Kevin Lundberg, former Colorado state senator and guest writer at Charisma Magazine, doesn’t like that churches are closed while grocery stores are not.
That feeling is perfectly valid — we’re all frustrated that our usual dwelling places are unavailable for the next weeks, months, or longer. But Lundberg clearly doesn’t understand the reasons behind the closures.
Something is radically wrong when dozens, and sometimes hundreds, of people can gather at the local grocery store, constantly walking through most of the facility, but not be allowed to attend their local church service, even if the church is strictly practicing social distancing.
What is the legal justification for relatively free access to physical food, but tightly restricted access to spiritual sustenance?
Churches and other faith-based organizations are not recreational clubs. They are an essential part of our culture that sustains us individually and as a nation. This is why they are different from movie theaters, retail stores and other public places of business. Religious organizations are constitutionally protected from government control.
Let’s unpack this.
Grocery stores aren’t social gathering places. Sure, you might run into someone you know, but the aisles are tight and the carts take up space, so no one hangs out there for very long. Certainly not longer than you have to be; no one lingers in a grocery store the way you might when you’re surrounded by friends. Now more than ever, going grocery shopping is a “get in, get out” kind of deal. (You’re also not supposed to bring your kids shopping if you don’t have to.)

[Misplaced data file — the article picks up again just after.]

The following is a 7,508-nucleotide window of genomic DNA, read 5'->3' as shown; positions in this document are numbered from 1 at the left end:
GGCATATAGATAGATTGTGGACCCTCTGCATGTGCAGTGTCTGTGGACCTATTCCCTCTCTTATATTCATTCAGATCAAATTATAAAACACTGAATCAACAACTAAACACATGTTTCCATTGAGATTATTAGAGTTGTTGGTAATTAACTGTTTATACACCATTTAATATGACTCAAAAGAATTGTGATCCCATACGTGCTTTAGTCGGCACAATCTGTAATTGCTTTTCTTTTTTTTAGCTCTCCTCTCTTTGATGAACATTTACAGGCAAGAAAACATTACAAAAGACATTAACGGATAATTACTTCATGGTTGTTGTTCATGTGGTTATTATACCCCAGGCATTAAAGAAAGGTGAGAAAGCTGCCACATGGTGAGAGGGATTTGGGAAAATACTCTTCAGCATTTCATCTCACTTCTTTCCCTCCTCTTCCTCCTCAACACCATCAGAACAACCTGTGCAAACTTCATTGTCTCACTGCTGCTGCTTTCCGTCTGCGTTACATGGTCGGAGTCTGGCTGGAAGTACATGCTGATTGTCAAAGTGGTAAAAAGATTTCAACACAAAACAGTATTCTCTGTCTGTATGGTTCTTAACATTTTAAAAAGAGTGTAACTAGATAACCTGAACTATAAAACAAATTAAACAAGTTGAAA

Churches, on the other hand, are places where people are meant to spend a long period of time. There’s the worship portion, which could be anywhere from half an hour to an hour, if not longer. Then there’s often a social hour. In the pews and after, people tend to gather closely, exchanging handshakes and hugs, which is against social distancing guidelines. Even if social distancing guidelines are enforced, it’s not unlikely that churchgoers will be overwhelmed at seeing friends they haven’t seen in weeks, and violate the guidelines without thinking twice about it. For practical reasons, it’s best to keep churches closed to ensure everyone’s safety.
Also, you can’t get food over Zoom.
The rest of the article is an unnecessary — and false — diatribe about how the government is trying to restrict religious freedoms. They’re not. Pastors can use the internet to share sermons and keep in touch with congregants. Churchgoers are still free to read and discuss the Bible online, just as they can donate to the church from a distance.
The sooner we abide by sensible, science-based guidelines, the sooner we can return to our normal lives. But we’re not there yet. So churches, like schools, need to wait in order to make sure people aren’t in danger.